Spring isn’t here officially yet, but it feels like it. Everything is budding and trying to bloom so the pollen count is already ridiculous and we’re hitting temps in the 70s (we’re just outside of Atlanta, GA). I’m not going to run out and plant anything yet, because I know better. There has been blizzards in March and April and while I don’t *think* thats happening this year, I’m not going to chance it. Still, the weather is gorgeous. I spent Saturday raking up the back yard and planning what I want to do. It includes additional fencing in a large chunk of the backyard so the ladies have their own space. We’ve had some close calls with people accidentally letting the dogs out when the girls were free ranging. I also want (one or three) more chickens. I’ve read that it is better to have even numbers when you have fewer chickens so that they don’t gang up on one which is what happens now with having three.
Other than that I’m debating on what I want to plant. I was thinking of peppers (pepperoncini and maybe one other), some sort of tomato, green beans, pumpkins for Halloween, strawberries, and maybe a birdhouse or luffa gourd. Is that too much though? Oh and various herbs in containers. I also want to plant all of this in raised beds that we build in the front yard. I’m thinking the front to keep out the chickens and dogs.
Are you planning your summer garden yet? What are you planting?
For years and years, I’ve wanted a flock of chickens in the backyard, as pets and for egg production. Hubby was skeptical, I think because of the cost and the work involved. Still, I dreamed, read homesteading websites, stalked Instagram feeds of people with chickens, and lurked on the Backyard Chickens forum.
When we moved, I started trying to come up with a chicken coop plan. We have an old playhouse we wanted to use and had started researching. One night I was on e-Bay though and found a local seller trying to sell 5 chicken coops for $99 each. They were A-frame tractors so they would be easily movable, although only hold a few chickens. I messaged the seller and made a deal to buy two of them for $150.
A few weeks later, I was on Facebook and someone posted in a local group that they needed to re-home their flock of 11 chickens of various breeds. I texted Hubby and he reluctantly agreed that we could go take a look. I messaged the lady and made arrangements. Since I wouldn’t have time to go home for cat carriers, I snagged some large boxes and poked holes for air in them.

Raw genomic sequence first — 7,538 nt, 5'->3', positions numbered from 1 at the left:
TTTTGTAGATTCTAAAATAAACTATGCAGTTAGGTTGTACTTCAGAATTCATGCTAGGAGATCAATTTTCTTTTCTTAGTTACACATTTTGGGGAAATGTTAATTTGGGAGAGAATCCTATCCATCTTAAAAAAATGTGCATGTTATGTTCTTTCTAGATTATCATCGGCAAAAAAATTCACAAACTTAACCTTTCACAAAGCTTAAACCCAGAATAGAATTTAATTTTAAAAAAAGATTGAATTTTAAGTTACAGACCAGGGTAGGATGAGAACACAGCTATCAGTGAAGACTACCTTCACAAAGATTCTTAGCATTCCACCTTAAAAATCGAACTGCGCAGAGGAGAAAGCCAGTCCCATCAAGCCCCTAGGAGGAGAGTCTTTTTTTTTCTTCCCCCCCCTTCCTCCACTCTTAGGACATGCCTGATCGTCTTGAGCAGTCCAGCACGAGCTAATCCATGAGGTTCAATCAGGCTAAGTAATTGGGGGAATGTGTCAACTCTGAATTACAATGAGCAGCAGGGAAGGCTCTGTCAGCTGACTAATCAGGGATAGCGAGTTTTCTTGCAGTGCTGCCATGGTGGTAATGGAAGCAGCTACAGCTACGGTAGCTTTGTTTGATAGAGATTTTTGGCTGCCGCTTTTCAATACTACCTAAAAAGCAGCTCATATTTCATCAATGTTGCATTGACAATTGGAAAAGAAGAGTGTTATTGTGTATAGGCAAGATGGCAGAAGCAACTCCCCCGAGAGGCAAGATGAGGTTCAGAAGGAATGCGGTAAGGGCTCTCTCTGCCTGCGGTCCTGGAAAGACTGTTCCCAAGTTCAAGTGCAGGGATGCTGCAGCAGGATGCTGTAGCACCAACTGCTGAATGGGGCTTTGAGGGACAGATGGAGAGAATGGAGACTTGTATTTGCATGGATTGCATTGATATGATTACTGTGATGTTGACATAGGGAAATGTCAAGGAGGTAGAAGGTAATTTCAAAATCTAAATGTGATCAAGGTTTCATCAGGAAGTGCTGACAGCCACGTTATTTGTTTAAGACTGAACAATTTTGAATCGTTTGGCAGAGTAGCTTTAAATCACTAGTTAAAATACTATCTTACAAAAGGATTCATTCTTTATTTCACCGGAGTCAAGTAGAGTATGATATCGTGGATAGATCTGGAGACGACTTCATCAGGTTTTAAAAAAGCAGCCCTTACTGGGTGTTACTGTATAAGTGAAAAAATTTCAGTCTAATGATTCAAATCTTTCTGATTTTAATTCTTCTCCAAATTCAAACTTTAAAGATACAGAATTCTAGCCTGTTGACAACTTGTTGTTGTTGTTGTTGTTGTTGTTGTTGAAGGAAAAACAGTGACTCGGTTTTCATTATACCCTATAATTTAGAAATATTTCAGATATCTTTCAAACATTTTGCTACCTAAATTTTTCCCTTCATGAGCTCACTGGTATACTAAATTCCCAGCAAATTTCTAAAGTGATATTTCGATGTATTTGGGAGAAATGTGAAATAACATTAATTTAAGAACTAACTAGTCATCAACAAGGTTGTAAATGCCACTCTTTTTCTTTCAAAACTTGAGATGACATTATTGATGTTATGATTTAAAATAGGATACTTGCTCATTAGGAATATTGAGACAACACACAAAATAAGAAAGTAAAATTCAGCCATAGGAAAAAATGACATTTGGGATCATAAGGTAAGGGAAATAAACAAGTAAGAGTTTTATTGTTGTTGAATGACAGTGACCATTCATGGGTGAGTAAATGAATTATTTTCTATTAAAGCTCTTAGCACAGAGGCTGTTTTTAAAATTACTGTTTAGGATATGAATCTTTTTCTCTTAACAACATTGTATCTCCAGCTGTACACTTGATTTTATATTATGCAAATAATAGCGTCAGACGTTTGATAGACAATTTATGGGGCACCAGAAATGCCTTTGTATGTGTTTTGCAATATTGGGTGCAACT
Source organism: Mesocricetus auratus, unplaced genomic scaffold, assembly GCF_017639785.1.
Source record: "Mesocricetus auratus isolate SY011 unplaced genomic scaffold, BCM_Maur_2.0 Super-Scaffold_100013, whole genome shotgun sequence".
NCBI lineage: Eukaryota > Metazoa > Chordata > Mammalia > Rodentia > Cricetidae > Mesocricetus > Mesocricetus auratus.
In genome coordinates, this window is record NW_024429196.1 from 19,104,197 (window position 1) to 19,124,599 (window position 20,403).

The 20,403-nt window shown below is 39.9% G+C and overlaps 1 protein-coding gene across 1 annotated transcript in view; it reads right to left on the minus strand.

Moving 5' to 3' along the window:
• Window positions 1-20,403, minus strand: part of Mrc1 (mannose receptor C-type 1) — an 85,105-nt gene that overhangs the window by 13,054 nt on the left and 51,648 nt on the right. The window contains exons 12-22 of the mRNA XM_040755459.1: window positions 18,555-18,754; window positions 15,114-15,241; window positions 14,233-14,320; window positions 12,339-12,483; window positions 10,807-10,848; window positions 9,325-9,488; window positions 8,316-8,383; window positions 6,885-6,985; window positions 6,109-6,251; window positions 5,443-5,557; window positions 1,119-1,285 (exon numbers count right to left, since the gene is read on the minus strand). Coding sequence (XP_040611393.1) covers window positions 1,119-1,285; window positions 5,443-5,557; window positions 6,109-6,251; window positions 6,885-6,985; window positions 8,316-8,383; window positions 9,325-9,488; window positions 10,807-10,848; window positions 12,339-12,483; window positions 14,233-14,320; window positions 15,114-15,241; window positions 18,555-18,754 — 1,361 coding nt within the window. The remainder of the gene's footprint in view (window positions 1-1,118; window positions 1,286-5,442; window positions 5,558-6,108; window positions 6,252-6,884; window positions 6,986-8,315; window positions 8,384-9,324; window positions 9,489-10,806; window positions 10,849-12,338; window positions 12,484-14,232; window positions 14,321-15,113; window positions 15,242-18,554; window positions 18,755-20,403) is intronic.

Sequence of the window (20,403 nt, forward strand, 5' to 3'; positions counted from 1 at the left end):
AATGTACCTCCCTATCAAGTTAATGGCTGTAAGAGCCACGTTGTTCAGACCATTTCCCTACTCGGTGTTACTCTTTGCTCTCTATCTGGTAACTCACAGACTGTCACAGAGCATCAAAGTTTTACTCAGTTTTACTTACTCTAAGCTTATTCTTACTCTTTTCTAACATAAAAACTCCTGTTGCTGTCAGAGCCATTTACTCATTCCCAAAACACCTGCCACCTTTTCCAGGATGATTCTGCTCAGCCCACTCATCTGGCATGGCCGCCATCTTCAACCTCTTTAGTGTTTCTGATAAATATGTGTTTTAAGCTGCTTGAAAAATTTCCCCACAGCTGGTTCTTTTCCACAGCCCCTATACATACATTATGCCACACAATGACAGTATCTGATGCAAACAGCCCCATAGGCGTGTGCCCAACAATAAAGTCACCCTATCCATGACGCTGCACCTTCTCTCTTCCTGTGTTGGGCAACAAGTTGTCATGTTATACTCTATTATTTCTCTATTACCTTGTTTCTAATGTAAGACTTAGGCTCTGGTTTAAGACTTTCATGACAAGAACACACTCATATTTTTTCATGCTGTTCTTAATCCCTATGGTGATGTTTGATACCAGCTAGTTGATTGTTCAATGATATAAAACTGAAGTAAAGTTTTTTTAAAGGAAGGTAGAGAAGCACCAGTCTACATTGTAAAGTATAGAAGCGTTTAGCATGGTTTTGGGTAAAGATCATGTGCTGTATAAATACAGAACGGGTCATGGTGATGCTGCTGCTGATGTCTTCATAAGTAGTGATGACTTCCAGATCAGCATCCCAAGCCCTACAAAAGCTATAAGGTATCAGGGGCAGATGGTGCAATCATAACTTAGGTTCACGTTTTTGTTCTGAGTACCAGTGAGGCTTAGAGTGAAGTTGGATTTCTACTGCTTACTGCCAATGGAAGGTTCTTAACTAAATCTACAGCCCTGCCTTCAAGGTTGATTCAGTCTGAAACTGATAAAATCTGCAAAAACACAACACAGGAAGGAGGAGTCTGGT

The chicken lady had a huge coop and a fantastic set up. She pointed out the different types of chickens and told me about each one. I picked a Rhode Island Red that had been rescued from an overcrowded farm, an Easter Egger, and what I think she said was an Orpington mix. We popped them in the boxes and headed home.
One our way home, we stopped and picked the boys up from daycare. We did not tell them what was in the boxes. When we got home, we set the boxes down in the backyard and let them boys take the lids off.
They did not come with names and we had fun coming up with what to call them. The RIR is now Gladys, the Orpington is Gertrude, and the little gray Easter Egger is Bernadette.
The boys love them. Orion especially, and he is great at helping catch them when it is time to put them up. “Mama! Catch chickens! Orion catch chickens!” It is the cutest thing, and anything that gets him to practice talking is a miracle. He has a speech delay and has had speech therapy but is still making progress.
I will admit, that to my embarrassment, I was a little afraid of them at first. They were squawky, and unfriendly, and Gertrude was so loud when we’d get close. Things are calming down now that they know we’re nice and give them treats. So far I’ve learned that they like strawberries, even just the tops I cut off for the kids. They also liked Sebastian’s leftover peanut butter and grape jelly sandwich. Bananas, oranges, and apple chunks were not a hit.
For the first 2 weeks, we didn’t get any eggs which I expected since they were traumatized with the move. Then we started getting one a day. I suspect it is Gladys. She was the quickest to catch on to the humans=treats thing and is now the friendliest.
I love the chicken tractor because we can move it around the yard every few days to give them some new green space and a clean floor. I’m using wood shavings inside the coop and just add a little layer every day and then clean it out on the weekends. The dirty shavings go in my compost bin.
It has been about 3 weeks and we’re up to a dozen eggs now. The girls are getting used to us but I need to plan an enclosure around their coop so they can get out and about without us worrying about the dogs.
OK, I’ve rambled enough about our new ladies. If you have a flock, please tell me about them! What treats do they like?